Cultural differences in stigma surrounding schizophrenia: comparison between Central Europe and North Africa
2015 Br J Psychiatry
Angermeyer, M. C. | Carta, M. G. | Matschinger, H. | Millier, A. | Refai, T. | Schomerus, G. | Toumi, M. |
Volume: [Epub ahead of print],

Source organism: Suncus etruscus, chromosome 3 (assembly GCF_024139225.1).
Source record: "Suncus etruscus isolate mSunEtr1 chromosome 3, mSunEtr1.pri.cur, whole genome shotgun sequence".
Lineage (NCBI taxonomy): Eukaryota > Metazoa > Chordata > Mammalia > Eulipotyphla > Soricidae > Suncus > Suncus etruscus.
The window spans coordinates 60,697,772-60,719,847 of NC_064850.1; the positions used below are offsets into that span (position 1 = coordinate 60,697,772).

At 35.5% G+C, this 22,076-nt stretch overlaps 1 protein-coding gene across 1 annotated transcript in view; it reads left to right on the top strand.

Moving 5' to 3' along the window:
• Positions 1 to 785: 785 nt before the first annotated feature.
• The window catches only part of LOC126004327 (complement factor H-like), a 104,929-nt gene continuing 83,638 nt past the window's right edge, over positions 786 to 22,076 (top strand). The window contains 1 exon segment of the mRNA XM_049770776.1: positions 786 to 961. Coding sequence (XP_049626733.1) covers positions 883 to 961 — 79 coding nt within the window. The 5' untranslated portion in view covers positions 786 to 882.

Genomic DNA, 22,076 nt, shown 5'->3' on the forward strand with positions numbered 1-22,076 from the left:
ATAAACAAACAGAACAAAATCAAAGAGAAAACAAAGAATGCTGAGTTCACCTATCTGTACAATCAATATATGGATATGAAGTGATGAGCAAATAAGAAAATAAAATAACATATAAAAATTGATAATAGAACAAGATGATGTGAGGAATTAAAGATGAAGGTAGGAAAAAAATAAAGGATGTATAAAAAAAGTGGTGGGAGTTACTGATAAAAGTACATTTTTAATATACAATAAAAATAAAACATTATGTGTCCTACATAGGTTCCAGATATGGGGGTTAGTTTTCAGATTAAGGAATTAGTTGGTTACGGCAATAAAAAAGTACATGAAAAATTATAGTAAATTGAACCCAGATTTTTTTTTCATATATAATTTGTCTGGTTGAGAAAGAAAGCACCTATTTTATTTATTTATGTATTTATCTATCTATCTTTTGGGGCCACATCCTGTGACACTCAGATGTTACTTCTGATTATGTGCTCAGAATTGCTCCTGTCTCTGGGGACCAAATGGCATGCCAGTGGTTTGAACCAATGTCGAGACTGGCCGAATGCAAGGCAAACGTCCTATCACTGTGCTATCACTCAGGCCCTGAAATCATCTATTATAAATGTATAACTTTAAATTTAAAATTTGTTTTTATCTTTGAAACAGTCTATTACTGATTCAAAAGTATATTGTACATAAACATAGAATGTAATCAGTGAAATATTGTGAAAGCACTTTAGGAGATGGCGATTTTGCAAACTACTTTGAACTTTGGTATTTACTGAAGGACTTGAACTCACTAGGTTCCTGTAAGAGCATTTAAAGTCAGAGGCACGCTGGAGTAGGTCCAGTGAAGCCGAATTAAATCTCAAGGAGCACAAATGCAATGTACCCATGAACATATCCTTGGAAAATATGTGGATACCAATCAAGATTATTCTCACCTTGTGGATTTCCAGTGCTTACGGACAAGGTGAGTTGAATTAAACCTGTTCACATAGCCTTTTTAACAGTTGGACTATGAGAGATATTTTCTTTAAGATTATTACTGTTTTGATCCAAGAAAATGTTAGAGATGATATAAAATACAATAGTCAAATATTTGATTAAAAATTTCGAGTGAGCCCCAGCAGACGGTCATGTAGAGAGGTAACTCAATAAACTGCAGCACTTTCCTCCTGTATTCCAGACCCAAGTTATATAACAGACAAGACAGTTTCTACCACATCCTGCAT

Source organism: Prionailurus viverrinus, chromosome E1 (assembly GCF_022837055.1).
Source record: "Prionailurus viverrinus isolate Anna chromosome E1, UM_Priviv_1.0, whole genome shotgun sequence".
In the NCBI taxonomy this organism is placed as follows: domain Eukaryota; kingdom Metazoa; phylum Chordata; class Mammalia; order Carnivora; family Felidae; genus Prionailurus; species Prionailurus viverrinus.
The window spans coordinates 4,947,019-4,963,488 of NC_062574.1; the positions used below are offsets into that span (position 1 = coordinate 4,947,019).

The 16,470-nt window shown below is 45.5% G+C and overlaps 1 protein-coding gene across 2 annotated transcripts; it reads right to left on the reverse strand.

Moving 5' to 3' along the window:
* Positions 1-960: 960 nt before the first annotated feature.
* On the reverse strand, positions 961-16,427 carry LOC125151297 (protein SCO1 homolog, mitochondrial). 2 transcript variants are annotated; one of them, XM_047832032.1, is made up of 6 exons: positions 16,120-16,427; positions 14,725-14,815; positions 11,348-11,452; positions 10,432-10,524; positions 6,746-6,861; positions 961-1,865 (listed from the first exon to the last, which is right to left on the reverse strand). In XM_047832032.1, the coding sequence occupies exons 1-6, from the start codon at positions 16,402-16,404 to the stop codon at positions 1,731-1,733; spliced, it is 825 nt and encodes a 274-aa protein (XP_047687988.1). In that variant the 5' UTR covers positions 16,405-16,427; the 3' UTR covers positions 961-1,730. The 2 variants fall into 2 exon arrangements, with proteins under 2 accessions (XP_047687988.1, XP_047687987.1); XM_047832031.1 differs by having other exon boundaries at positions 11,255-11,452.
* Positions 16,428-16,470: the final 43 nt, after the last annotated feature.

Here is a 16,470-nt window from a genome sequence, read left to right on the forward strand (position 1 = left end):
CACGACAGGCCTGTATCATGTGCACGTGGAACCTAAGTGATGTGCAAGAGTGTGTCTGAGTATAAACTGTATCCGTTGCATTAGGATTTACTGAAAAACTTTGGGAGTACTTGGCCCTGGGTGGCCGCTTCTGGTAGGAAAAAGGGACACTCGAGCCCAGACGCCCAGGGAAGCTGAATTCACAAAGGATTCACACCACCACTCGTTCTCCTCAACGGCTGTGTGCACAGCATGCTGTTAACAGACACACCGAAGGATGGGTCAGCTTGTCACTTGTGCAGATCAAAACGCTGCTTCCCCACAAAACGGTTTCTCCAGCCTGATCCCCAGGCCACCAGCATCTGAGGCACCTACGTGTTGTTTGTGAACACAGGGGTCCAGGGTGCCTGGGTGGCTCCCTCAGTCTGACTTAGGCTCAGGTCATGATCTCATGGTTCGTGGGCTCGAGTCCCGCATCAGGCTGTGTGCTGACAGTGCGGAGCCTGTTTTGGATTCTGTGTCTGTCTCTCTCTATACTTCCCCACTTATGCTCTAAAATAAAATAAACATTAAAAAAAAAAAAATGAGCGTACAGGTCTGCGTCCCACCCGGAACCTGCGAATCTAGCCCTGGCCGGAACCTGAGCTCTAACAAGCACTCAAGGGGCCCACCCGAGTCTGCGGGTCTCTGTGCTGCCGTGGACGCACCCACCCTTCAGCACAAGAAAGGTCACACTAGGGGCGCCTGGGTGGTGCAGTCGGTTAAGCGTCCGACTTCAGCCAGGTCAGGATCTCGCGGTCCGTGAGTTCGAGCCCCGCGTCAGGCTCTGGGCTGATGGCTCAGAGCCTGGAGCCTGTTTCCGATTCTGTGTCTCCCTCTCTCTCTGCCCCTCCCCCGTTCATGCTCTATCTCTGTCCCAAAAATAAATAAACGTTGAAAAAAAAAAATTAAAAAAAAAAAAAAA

BackgroundExploring cultural differences may improve understanding about the social processes underlying the stigmatisation of people with mental illness.AimsTo compare public beliefs and attitudes about schizophrenia in Central Europe and North Africa.MethodRepresentative national population surveys conducted in Germany (2011) and in Tunisia (2012), using the same interview mode (face to face) and the same fully structured interview.ResultsIn Tunisia, respondents showed a stronger tendency to hold the person with schizophrenia responsible for the condition. At the same time they expressed more prosocial reactions and less fear than their German counterparts. In Germany, the desire for social distance was greater for more distant relationships, whereas in Tunisia this was the case for close, family-related relationships.ConclusionsStigma differs between Tunisia and Germany more in form than in magnitude. It manifests particularly in those social roles which ‘matter most’ to people within a given culture.